Watchdog: FAA lacks metrics for rollout of air traffic upgrade

Better reporting could prevent information technology problems and keep costs in check, GAO finds.

The Federal Aviation Administration should develop better metrics to track the acquisition, funding and rollout of its new air traffic control system, according to government auditors.

In a report released this week, the Government Accountability Office found FAA lacks ways to measure the progress of the Next Generation Air Transportation System, an initiative that replaces the current aviation system with more advanced technology. This could prevent project managers from identifying and addressing concerns in a timely manner, the report (GAO-10-629) said. FAA has reporting tools in place, but these systems aren't always linked to NextGen outcomes, GAO found.

"These mechanisms are insufficient to report on the status of NextGen portfolios or how delays and cost overruns in one acquisition can impact the implementation of other programs or capabilities," GAO wrote.

FAA is tracking 30 NextGen acquisitions through its Simplified Program Information Reporting and Evaluation database, which produces reports on the status of specific projects. But GAO questioned the accuracy and reliability of the reports and found that comprehensive metrics haven't been established for some programs, including the En-Route Automation Modernization system, which provides flight information to terminal control facilities and traffic management systems.

ERAM, which was in testing in Seattle and Salt Lake City, has had radar processing failures, difficulties in passing traffic between controllers and problems assigning identifying information to specific aircraft. This technology is essential for other NextGen components, including the Automatic Dependent Surveillance Broadcast system, which uses GPS-based technology to transmit a plane's location to towers on the ground and to other aircraft.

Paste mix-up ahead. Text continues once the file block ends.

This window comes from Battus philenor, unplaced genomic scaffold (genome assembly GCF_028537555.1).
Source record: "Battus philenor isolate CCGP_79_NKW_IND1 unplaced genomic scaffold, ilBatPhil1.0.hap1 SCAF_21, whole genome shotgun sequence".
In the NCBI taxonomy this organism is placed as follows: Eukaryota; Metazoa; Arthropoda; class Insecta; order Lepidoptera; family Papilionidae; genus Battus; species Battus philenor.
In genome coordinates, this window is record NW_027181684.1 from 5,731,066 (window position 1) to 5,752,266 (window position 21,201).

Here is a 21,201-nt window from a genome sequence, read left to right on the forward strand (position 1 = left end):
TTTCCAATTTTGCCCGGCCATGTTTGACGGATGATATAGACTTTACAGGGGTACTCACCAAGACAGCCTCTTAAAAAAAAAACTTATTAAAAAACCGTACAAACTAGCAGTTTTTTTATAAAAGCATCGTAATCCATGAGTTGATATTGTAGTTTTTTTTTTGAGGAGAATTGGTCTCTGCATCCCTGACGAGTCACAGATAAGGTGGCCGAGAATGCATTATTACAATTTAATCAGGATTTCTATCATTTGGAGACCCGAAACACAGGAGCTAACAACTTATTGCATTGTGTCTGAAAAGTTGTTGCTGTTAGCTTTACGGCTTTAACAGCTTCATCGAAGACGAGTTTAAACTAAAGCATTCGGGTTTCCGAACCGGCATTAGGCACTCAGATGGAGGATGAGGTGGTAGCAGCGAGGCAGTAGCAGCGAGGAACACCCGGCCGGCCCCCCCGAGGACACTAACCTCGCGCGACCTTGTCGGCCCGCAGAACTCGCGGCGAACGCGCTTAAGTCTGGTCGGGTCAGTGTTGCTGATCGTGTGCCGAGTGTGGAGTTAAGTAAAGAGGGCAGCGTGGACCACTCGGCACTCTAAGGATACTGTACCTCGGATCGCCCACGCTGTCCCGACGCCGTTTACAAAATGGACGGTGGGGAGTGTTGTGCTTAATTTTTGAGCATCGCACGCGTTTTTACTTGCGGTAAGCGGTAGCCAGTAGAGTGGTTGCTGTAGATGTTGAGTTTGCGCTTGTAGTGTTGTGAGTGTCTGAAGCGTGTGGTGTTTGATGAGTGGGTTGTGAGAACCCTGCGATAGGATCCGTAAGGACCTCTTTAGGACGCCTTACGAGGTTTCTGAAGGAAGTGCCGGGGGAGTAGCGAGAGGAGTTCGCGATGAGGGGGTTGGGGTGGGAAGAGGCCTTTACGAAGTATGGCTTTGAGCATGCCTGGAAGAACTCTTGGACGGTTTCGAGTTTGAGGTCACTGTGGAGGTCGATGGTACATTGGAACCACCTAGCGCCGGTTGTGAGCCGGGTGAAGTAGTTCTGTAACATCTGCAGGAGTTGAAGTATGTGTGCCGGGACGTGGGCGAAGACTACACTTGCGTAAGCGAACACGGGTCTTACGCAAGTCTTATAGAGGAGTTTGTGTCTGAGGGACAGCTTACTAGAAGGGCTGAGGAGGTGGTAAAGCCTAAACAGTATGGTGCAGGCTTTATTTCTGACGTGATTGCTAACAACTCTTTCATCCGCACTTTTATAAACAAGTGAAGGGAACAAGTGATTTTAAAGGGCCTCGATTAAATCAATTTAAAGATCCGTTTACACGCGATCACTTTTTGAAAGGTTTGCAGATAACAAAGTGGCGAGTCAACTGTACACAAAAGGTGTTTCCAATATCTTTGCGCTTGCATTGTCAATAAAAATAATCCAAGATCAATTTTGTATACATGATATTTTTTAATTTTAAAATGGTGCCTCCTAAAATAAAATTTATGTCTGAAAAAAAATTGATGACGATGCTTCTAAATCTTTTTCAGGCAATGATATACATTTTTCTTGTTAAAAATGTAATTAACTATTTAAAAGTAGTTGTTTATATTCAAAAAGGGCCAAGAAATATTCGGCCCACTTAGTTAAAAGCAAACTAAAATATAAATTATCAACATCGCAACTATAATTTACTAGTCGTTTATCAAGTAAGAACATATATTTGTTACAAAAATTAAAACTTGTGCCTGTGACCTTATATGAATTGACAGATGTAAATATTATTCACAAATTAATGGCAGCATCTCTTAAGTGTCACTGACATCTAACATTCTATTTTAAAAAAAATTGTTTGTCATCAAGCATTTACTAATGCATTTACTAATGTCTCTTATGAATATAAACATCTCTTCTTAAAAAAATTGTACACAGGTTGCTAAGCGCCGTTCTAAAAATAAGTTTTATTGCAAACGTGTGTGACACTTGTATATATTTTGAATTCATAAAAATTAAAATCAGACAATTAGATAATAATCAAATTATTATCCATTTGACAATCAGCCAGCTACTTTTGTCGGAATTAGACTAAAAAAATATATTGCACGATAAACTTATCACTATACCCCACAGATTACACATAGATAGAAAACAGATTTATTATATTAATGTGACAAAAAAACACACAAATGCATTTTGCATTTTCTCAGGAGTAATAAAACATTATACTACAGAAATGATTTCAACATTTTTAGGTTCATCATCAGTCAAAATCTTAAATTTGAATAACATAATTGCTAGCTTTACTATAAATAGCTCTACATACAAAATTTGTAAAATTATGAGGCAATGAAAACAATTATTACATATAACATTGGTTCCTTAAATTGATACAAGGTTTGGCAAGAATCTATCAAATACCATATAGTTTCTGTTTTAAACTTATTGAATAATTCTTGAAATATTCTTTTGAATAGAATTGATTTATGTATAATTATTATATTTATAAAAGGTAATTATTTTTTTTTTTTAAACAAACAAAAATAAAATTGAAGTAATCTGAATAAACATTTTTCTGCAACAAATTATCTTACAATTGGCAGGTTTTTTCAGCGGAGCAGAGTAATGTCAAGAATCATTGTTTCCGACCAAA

FAA still is working to fix nearly 200 ERAM software errors before resuming testing and has acknowledged the system is unlikely to be deployed nationwide by the end of the year as scheduled. According to GAO, measurements tracking programs' schedules and costs could provide an early warning of problems, allowing project managers to address the issues sooner.

GAO also said FAA's Acquisition Management System wasn't designed to integrate NextGen-specific acquisitions, and only half the development projects have been entered into a portfolio management tool used to track key milestones and funding.

Finally, the report found FAA's metrics don't always measure outcomes or progress toward goals, nor do they address critical NextGen capabilities. For example, the agency's annual performance report includes data on operational errors but not on safety management.

The Transportation Department, which includes FAA, agreed to consider GAO's findings.

NEXT STORY: A Demo From the Commander in Chief